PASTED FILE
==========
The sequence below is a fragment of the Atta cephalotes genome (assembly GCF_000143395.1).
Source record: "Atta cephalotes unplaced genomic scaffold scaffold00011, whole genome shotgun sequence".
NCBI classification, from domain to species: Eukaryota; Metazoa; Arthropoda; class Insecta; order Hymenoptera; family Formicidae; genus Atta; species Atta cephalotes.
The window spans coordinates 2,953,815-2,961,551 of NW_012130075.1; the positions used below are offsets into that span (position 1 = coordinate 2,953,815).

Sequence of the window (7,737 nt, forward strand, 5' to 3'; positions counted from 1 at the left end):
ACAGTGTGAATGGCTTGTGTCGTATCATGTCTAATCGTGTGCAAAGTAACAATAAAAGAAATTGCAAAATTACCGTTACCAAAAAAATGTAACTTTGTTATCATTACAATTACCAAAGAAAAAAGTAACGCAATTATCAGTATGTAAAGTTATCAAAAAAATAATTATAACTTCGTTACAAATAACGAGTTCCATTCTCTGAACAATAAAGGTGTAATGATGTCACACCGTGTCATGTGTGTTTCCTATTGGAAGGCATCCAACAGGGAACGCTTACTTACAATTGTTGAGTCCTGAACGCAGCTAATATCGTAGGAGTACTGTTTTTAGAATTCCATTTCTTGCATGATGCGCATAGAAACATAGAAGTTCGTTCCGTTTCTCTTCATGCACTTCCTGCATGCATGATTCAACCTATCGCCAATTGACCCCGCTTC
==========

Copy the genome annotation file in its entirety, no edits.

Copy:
The sequence below is a fragment of the Atta cephalotes genome (assembly GCF_000143395.1).
Source record: "Atta cephalotes unplaced genomic scaffold scaffold00011, whole genome shotgun sequence".
NCBI classification, from domain to species: Eukaryota; Metazoa; Arthropoda; class Insecta; order Hymenoptera; family Formicidae; genus Atta; species Atta cephalotes.
The window spans coordinates 2,953,815-2,961,551 of NW_012130075.1; the positions used below are offsets into that span (position 1 = coordinate 2,953,815).

Sequence of the window (7,737 nt, forward strand, 5' to 3'; positions counted from 1 at the left end):
ACAGTGTGAATGGCTTGTGTCGTATCATGTCTAATCGTGTGCAAAGTAACAATAAAAGAAATTGCAAAATTACCGTTACCAAAAAAATGTAACTTTGTTATCATTACAATTACCAAAGAAAAAAGTAACGCAATTATCAGTATGTAAAGTTATCAAAAAAATAATTATAACTTCGTTACAAATAACGAGTTCCATTCTCTGAACAATAAAGGTGTAATGATGTCACACCGTGTCATGTGTGTTTCCTATTGGAAGGCATCCAACAGGGAACGCTTACTTACAATTGTTGAGTCCTGAACGCAGCTAATATCGTAGGAGTACTGTTTTTAGAATTCCATTTCTTGCATGATGCGCATAGAAACATAGAAGTTCGTTCCGTTTCTCTTCATGCACTTCCTGCATGCATGATTCAACCTATCGCCAATTGACCCCGCTTC